## 622. Design Circular Queue

Design your implementation of the circular queue. The circular queue is a linear data structure in which the operations are performed based on FIFO (First In First Out) principle and the last position is connected back to the first position to make a circle. It is also called "Ring Buffer".

One of the benefits of the circular queue is that we can make use of the spaces in front of the queue. In a normal queue, once the queue becomes full, we cannot insert the next element even if there is a space in front of the queue. But using the circular queue, we can use the space to store new values.

Implementation the `MyCircularQueue` class:

• `MyCircularQueue(k)` Initializes the object with the size of the queue to be `k`.
• `int Front()` Gets the front item from the queue. If the queue is empty, return `-1`.
• `int Rear()` Gets the last item from the queue. If the queue is empty, return `-1`.
• `boolean enQueue(int value)` Inserts an element into the circular queue. Return `true` if the operation is successful.
• `boolean deQueue()` Deletes an element from the circular queue. Return `true` if the operation is successful.
• `boolean isEmpty()` Checks whether the circular queue is empty or not.
• `boolean isFull()` Checks whether the circular queue is full or not.

Example 1:

```Input
["MyCircularQueue", "enQueue", "enQueue", "enQueue", "enQueue", "Rear", "isFull", "deQueue", "enQueue", "Rear"]
[, , , , , [], [], [], , []]
Output
[null, true, true, true, false, 3, true, true, true, 4]

Explanation
MyCircularQueue myCircularQueue = new MyCircularQueue(3);
myCircularQueue.enQueue(1); // return True
myCircularQueue.enQueue(2); // return True
myCircularQueue.enQueue(3); // return True
myCircularQueue.enQueue(4); // return False
myCircularQueue.Rear();     // return 3
myCircularQueue.isFull();   // return True
myCircularQueue.deQueue();  // return True
myCircularQueue.enQueue(4); // return True
myCircularQueue.Rear();     // return 4
```

Constraints:

• `1 <= k <= 1000`
• `0 <= value <= 1000`
• At most `3000` calls will be made to `enQueue`, `deQueue``Front``Rear``isEmpty`, and `isFull`.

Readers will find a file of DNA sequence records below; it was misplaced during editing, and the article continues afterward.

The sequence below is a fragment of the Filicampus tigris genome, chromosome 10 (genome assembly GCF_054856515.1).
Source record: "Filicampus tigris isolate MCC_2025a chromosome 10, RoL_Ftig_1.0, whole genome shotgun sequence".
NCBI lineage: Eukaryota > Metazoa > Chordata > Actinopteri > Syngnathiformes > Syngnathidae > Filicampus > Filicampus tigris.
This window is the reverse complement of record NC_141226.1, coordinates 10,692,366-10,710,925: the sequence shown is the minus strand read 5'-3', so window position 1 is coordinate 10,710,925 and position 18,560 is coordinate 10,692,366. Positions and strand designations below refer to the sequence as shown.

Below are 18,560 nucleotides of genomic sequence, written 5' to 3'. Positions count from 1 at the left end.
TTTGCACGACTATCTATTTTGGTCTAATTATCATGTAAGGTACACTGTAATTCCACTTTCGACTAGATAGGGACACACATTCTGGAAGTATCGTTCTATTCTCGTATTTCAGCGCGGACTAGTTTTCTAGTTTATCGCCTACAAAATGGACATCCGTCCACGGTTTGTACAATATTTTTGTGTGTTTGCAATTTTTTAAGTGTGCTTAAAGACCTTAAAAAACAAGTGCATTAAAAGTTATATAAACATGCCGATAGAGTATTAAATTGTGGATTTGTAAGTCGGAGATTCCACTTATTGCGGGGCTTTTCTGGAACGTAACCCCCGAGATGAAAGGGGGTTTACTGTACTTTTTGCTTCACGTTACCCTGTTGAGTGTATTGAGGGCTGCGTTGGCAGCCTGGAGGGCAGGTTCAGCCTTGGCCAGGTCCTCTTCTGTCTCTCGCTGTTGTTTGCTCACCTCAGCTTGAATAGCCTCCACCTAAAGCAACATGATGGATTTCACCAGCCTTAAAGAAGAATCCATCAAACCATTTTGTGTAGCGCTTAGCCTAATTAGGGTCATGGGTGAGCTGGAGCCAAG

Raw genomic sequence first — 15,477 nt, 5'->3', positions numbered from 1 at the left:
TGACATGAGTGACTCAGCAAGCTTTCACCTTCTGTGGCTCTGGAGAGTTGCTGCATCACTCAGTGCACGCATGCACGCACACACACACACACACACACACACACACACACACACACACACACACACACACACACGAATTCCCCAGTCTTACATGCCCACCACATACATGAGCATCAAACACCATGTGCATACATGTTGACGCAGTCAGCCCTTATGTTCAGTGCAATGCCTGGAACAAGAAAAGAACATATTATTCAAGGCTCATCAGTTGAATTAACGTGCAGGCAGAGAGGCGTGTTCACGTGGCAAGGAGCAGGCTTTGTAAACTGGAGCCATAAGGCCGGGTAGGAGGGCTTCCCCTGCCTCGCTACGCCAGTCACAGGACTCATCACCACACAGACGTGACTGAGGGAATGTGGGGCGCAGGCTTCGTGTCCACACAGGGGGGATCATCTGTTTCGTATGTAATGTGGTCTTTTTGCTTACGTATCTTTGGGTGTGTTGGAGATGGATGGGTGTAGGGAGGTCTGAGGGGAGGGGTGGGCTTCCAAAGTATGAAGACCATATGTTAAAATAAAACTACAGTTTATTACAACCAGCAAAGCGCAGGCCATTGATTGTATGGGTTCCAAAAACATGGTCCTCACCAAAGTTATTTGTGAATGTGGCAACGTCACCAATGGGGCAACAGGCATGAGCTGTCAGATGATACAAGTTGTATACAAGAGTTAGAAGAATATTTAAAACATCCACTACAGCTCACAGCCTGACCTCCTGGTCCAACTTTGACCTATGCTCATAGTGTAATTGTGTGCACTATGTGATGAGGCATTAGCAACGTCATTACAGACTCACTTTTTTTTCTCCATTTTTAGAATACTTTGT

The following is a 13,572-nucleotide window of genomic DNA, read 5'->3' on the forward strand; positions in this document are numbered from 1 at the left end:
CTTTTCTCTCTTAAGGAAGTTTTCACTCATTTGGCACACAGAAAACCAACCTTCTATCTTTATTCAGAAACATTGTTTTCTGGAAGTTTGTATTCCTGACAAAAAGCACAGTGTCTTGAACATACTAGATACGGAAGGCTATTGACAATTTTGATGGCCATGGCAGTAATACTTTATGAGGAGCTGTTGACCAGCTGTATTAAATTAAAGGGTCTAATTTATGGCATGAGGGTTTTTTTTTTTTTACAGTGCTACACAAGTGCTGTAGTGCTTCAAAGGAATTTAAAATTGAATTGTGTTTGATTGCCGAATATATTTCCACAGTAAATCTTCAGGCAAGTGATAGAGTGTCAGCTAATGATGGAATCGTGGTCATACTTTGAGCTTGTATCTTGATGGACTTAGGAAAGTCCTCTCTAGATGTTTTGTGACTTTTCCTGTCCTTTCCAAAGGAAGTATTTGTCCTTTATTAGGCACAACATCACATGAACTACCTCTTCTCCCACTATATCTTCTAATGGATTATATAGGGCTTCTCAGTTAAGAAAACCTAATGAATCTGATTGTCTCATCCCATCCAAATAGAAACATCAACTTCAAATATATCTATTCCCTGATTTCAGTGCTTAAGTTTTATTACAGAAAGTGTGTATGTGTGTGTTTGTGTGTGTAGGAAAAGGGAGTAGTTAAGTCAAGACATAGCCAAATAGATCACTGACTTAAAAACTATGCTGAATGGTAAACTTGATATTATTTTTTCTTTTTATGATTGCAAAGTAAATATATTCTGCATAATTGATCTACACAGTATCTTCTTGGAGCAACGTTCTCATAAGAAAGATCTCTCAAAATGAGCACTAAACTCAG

Follow up: Could you solve the problem without using the built-in queue?

## Rust Solution

``````struct MyCircularQueue {
k: usize,
start: usize,
end: usize,
data: Vec<i32>,
count: usize,
}

impl MyCircularQueue {
fn new(k: i32) -> Self {
let start = 0;
let end = 0;
let k = k as usize;
let data = vec![0; k];
let count = 0;
MyCircularQueue {
k,
start,
end,
data,
count,
}
}

fn en_queue(&mut self, value: i32) -> bool {
if self.count == self.k {
false
} else {
self.count += 1;
self.data[self.end] = value;
self.end = (self.end + 1) % self.k;
true
}
}

fn de_queue(&mut self) -> bool {
if self.count == 0 {
false
} else {
self.count -= 1;
self.start = (self.start + 1) % self.k;
true
}
}

fn front(&self) -> i32 {
if self.is_empty() {
-1
} else {
self.data[self.start]
}
}

fn rear(&self) -> i32 {
if self.is_empty() {
-1
} else {
self.data[(self.end + self.k - 1) % self.k]
}
}

fn is_empty(&self) -> bool {
self.count == 0
}

fn is_full(&self) -> bool {
self.count == self.k
}
}

#[test]
fn test() {
let mut queue = MyCircularQueue::new(3);
assert_eq!(queue.en_queue(1), true);
assert_eq!(queue.en_queue(2), true);
assert_eq!(queue.en_queue(3), true);
assert_eq!(queue.en_queue(4), false);
assert_eq!(queue.rear(), 3);
assert_eq!(queue.is_full(), true);
assert_eq!(queue.de_queue(), true);
assert_eq!(queue.en_queue(4), true);
assert_eq!(queue.rear(), 4);
}
``````

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